Developmental biology - Brain Function|
New research finds the hippocampus may also be important in addiction, anxiety and depression...
The hippocampus, commonly associated with memory and dementia, could also be key to how we regulate our emotions, according to the University of Toronto (U of T) Scarborough, Canada. It may also give us important clues about a host of mental illnesses, including addiction, anxiety and depression. Research, authored by a team of U of T neuroscientists, challenges our understanding of exactly how the hippocampus works.
The research is published in the journal Current Biology.
"What this shows is that we may need to rethink how the hippocampus processes information."
Rutsuko Ito PhD, Associate Professor, Department of Psychology, University of Toronto Scarborough.
The hippocampus is a seahorse-shaped structure located deep inside our brain. As part of the limbic system, it plays an important role in our memory and spatial abilities, including how we learn to navigate our environment.
Figure from related material: Analysis, tuning and implementation of neuronal models simulating Hippocampus dynamics
Researchers have long looked at the hippocampus for its role in memory and dementia, especially in relation to Alzheimer's disease. This region is one of the first areas of the brain to suffer damage in Alzheimer's patients.
But there are a few studies suggesting the anterior hippocampus, a sub-region located at its very front, could play a role in emotion regulation - such as anxiety.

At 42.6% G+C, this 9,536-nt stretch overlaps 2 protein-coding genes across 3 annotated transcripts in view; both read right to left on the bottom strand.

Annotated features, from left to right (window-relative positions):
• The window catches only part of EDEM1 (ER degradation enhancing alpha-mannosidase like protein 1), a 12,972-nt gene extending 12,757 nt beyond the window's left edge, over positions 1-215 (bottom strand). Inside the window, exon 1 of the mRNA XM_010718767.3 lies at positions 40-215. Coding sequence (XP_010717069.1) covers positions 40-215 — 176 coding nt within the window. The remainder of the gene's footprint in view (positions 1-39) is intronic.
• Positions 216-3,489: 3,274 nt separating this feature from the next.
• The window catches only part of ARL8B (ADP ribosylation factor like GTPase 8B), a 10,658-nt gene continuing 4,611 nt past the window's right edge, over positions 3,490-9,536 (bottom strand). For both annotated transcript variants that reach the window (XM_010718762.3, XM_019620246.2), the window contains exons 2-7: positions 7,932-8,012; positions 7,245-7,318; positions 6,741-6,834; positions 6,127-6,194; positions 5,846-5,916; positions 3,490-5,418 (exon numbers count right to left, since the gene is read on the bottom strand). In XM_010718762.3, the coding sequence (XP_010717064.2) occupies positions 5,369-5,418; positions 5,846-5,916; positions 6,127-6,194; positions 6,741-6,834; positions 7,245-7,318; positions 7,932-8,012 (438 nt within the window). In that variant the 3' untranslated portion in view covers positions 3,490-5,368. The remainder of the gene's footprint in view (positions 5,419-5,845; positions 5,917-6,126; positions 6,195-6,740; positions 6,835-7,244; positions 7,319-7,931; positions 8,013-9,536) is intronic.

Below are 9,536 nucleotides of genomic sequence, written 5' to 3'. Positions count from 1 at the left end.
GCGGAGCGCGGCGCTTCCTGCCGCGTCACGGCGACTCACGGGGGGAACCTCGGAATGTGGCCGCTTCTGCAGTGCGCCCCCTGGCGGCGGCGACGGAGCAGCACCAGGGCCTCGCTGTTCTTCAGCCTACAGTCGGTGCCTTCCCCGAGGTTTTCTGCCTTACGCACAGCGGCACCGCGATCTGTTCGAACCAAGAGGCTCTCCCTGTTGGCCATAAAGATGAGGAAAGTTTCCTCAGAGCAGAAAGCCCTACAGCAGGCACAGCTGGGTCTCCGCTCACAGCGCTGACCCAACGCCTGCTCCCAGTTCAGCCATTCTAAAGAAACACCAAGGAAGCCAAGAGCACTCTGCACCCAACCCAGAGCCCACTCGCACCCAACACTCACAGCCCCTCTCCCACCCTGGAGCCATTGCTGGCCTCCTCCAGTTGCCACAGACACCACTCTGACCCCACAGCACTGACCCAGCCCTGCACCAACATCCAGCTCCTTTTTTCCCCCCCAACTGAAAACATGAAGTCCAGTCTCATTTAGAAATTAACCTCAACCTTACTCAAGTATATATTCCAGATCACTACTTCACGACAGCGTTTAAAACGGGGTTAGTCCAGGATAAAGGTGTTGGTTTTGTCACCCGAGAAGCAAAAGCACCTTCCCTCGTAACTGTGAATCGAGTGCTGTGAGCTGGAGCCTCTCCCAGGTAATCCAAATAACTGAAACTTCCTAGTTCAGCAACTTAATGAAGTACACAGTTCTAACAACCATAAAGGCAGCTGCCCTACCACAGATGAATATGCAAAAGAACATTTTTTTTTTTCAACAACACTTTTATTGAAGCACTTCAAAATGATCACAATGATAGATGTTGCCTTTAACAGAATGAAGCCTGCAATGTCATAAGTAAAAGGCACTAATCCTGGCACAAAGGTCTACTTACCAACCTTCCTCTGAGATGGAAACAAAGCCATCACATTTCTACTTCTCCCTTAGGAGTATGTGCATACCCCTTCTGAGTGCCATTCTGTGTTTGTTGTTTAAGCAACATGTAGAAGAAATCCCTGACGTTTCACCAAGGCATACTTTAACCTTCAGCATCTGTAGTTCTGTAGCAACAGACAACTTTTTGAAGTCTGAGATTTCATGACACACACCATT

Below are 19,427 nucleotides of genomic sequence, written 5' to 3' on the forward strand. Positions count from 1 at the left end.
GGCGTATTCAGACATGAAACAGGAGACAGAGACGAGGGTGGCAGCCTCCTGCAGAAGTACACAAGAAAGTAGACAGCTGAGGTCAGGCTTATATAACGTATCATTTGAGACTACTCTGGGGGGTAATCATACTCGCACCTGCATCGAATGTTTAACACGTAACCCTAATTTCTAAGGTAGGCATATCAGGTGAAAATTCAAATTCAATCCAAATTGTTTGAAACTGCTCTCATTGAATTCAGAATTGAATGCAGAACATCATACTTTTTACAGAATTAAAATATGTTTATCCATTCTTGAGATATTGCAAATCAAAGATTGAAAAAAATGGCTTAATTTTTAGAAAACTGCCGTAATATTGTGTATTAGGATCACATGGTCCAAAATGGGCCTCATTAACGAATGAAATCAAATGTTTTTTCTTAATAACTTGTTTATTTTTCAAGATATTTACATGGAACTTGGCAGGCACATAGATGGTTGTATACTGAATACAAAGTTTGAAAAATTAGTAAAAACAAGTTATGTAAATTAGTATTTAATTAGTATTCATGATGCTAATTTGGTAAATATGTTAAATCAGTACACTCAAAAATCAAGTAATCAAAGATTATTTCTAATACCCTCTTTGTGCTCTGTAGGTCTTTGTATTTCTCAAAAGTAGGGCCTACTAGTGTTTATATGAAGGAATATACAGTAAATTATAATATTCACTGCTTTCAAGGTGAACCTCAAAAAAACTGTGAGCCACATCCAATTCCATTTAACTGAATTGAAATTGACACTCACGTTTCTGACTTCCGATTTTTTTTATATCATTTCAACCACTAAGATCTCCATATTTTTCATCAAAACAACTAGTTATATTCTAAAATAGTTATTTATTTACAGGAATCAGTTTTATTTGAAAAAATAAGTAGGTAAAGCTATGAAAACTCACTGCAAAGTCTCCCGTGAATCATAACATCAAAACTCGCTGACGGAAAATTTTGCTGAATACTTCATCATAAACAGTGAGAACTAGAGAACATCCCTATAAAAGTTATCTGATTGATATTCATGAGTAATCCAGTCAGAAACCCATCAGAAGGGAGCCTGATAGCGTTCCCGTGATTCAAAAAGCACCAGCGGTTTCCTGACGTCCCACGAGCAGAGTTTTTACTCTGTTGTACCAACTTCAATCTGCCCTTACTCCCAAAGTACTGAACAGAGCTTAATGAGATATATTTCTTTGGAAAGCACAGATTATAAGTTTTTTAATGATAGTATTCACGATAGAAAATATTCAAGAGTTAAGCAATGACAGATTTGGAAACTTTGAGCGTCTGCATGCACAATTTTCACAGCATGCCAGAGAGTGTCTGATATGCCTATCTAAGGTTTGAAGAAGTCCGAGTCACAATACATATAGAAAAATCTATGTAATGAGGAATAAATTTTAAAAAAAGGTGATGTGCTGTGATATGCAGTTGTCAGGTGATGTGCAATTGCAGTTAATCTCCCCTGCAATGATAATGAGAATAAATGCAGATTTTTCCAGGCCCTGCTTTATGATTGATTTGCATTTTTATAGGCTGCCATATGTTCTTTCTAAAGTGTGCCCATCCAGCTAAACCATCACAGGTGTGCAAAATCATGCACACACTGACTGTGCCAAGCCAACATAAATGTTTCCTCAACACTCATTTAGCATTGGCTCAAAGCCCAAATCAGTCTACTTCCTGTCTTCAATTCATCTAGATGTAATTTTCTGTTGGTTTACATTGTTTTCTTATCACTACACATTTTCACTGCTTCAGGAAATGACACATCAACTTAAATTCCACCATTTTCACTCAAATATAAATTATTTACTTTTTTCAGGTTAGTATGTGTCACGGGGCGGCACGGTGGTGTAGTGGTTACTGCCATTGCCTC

For this study, Ito and her team looked at the ventral hippocampus in rats, a sub-region that correlates to the human anterior hippocampus. Her team wanted to see what role two deeper subareas in the ventral hippocampus - called CA1 and CA3 - play in "approach-avoidance" conflict resolution.
Approach-avoidance conflict is a model test used in psychology to measure how animals deal with regulating their fear and anxiety. It puts the animal in a situation that demands a decision about whether to pursue or avoid something that could resolve in either a positive or negative way.
"One good example: imagine going to a restaurant you love, but the moment you walk in you see someone you can't stand! Do you go in, or avoid going in?" explains Associate Professor Andy Lee, who collaborated on this research.
After temporarily inactivating the CA1 region of the hippocampus, scientists observed increased avoidance of conflict. Meanwhile, inactivating the CA3 increased approach behavior to conflict.
Ito believes this finding is important as conventional thinking is that CA1 and CA3 along with the dentate gyrus, form a complete circuit where information flow occurs in only one direction. Information processed by the dentate gyrus gets passed along to the CA3, and then on to CA1. So that CA1 and CA3 should carry out the same function because they're both part of the same information processing circuit.
"But that's not the case, the CA1 and CA3 in the ventral hippocampus seem to do very opposite things in relation to conflict processing. This strange bi-directional or oppositional effect, goes against traditional thinking of how information processing takes place in this part of the brain."
Rutsuko Ito PhD
Because of its possible role in basic motivational behavior, this unexplained, strange bi-directional or oppositional effect may offer important insight into a range of mental health illnesses. Addiction might now be linked to deficits in "approach motivation." While anxiety and depression could be linked to "avoidance behaviors," all manifested in this part of our brain morphology.